Ten years after he left the office and a Christmas party as excruciating as we had come to expect from Britain’s most cringeworthy paper executive, David Brent is back - fact.
Ricky Gervais has re-trimmed his goatee and dusted off his cheap suit to revive his most famous persona for Comic Relief. He’s previously returned as Brent in brief cameos in the hit US adaptation of The Office.
A trailer for The Office Revisited, a one-off special, shows the former manager at Wernham Hogg in Slough, embarking on a new career as a would-be music mogul.
Selling cleaning products door-to-door to fund his enterprise, Brent and his star signing, a rapper called Dom Johnson, work on a “political reggae” song called "Equality Street".
The return comes after a decade that has seen Gervais’s stock fluctuate with sometimes controversial characters and a flirtation with Hollywood.
Gervais used his status after The Office to tempt A-list celebrities to send themselves up in Extras. The series was generally well-received, but the comedian’s eye for the mean and the margins of society haven’t always gone down so well.
He shook up Hollywood gentility with edgy turns as host of the Golden Globes, perhaps paving a path for Seth MacFarlane’s divisive Oscars gig on Sunday.
Many critics decided he had crossed that fine line between satire and degradation with Life’s Too Short, starring “showbiz dwarf” Warwick Davis. “Even if you don't find its content degrading, it is simply shoddily derivative,” Robert Epstein wrote in The Independent on Sunday.
Gervais faced similar criticism even before his latest series had aired. In Derek, the comedian plays a care home worker identified by some - but not Gervais - as having learning disabilities. But the series have won praise for showing a sensitivity not always evident in the comedian’s work.
As Brent, whose one-off return will be broadcast on Red Nose Day, on 15 March, Gervais returns to safer ground. But the salesman-turned-record boss’s capacity to offend with a foray into urban music looks set to remain high, whether or not he revives his trademark dance.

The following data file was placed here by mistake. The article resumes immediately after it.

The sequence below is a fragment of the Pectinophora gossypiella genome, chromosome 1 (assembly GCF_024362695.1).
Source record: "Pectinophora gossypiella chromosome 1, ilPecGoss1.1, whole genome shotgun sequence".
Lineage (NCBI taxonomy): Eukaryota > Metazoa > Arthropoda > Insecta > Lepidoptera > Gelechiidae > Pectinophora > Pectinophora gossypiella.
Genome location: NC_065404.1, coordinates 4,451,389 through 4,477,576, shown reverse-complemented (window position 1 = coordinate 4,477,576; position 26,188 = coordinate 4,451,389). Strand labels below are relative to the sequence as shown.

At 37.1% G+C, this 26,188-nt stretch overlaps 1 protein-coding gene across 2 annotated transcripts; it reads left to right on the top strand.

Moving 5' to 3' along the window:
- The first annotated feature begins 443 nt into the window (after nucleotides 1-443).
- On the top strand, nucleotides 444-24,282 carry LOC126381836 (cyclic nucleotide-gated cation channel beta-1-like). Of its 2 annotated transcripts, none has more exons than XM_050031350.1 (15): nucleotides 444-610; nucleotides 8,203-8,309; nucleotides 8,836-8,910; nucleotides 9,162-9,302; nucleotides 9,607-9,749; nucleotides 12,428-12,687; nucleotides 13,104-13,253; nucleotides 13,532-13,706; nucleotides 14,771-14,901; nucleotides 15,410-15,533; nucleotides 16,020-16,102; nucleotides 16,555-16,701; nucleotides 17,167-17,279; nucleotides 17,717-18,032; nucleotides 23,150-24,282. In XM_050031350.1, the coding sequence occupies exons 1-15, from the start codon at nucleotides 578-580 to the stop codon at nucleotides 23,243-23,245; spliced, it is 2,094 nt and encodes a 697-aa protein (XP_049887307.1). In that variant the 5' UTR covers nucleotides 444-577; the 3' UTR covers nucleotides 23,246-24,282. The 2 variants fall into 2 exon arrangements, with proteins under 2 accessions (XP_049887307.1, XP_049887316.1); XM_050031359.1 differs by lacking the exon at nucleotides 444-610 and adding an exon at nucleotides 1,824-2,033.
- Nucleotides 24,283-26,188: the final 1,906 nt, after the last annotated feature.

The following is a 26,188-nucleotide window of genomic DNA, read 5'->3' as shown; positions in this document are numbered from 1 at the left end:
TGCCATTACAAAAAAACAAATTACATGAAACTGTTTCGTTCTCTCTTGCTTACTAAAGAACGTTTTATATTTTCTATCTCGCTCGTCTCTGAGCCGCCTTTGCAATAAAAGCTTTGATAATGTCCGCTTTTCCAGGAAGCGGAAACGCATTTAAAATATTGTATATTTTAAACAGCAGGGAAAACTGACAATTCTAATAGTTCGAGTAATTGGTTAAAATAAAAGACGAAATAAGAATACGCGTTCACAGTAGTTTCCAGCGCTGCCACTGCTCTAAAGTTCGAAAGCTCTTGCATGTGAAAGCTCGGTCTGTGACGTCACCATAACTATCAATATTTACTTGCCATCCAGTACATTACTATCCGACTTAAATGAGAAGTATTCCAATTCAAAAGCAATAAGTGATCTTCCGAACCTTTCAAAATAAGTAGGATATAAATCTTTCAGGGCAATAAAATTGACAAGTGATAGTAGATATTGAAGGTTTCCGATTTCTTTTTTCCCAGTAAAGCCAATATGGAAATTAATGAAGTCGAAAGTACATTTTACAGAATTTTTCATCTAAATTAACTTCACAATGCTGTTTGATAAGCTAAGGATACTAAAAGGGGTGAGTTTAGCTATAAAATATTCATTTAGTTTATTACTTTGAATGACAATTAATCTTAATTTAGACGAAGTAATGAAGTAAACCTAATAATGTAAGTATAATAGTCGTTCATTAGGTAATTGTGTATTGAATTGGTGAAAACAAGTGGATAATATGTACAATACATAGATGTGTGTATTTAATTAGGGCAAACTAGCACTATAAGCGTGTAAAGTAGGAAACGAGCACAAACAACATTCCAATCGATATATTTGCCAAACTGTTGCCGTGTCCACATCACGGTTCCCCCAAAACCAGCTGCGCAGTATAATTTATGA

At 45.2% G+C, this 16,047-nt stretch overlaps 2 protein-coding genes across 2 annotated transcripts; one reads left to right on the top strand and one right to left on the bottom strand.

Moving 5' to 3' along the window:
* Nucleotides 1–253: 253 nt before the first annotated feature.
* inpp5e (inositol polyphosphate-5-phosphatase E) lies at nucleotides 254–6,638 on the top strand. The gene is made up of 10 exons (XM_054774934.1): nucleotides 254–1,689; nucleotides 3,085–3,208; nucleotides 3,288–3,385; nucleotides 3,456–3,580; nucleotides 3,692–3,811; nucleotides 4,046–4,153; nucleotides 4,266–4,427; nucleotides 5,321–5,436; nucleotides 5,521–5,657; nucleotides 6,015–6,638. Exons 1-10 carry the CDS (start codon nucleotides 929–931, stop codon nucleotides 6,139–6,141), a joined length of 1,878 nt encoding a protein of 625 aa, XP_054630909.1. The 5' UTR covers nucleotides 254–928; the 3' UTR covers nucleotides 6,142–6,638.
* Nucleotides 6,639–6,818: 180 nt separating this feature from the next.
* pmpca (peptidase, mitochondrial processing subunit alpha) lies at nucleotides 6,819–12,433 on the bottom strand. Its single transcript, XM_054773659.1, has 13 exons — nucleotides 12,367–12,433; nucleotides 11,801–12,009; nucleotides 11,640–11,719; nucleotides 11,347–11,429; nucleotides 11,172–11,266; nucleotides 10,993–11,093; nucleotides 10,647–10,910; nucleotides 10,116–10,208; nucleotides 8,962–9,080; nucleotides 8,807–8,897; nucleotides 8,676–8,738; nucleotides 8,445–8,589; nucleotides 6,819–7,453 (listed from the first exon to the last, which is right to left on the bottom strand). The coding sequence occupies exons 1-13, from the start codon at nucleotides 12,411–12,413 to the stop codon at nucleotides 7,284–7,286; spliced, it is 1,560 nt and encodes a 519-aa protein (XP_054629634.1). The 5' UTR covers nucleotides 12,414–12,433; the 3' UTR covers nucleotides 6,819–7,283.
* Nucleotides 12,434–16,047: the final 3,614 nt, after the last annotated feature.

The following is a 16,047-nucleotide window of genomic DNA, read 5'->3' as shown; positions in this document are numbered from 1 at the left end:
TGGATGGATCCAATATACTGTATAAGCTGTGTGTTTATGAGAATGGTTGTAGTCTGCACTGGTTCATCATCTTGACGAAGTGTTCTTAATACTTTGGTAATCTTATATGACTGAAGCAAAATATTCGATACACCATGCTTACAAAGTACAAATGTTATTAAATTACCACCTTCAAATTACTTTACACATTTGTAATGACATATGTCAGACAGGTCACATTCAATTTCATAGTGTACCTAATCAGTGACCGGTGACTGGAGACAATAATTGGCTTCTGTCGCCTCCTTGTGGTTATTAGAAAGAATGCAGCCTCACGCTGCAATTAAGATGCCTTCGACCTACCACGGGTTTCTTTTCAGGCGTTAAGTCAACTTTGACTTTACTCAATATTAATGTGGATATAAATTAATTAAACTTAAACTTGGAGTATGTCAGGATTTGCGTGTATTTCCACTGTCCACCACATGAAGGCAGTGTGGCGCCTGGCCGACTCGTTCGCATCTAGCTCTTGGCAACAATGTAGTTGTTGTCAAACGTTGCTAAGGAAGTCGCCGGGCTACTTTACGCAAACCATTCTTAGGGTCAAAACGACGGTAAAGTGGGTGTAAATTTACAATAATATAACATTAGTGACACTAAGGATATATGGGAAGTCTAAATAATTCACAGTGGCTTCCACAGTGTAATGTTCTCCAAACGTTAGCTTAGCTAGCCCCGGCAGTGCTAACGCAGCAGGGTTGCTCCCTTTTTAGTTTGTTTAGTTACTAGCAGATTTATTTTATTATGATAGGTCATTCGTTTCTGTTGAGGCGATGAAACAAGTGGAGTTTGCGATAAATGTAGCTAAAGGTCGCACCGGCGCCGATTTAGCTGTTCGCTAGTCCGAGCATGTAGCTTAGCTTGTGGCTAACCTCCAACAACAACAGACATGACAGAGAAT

Meanwhile – Brent is ineligible, but what’s the greatest sitcom of the last 30 years?
It’s probably not a question that keeps many people (apart from Ricky Gervais) up at night but New York magazine, the revered home of Tom Wolfe et al is trying to find out who deserves the title.
For reasons not entirely explained, British shows were ineligible but the Sitcom Smackdown is pitting 16 of the greatest sitcoms since Cheers revived the genre (think South Park, The Simpsons, 30 Rock and Arrested Development) against each other to declare a winner, with some of the magazine’s finest writers penning lengthy pieces deciding on the relative merits of Louis CK’s Louie versus Jerry Seinfeld’s Seinfeld. Inexplicably Frasier and Curb Your Enthusiasm aren’t in the final 16.
Last year the magazine did the same with TV dramas since Twin Peaks – the point where American TV drama rose towards greatness - and The Wire (unjustly, if you ask this observer) beat The Sopranos in what New York called the “Drama Derby”.
The idea of arbitrarily facing these labours of televisual love against each other may create spinning in the vicinity of Dennis Potter’s grave. And yes, we all these shows are worth enjoying on their own terms. But where’s the fun in that? And if anything except Seinfeld wins, we’re cancelling our New York subscription…
See the whole Sitcom Smackdown bracket here: bit.ly/Y20kdh
- More about:
- Actors And Actresses
- Newspapers And Magazines
- New York City
- Ricky Gervais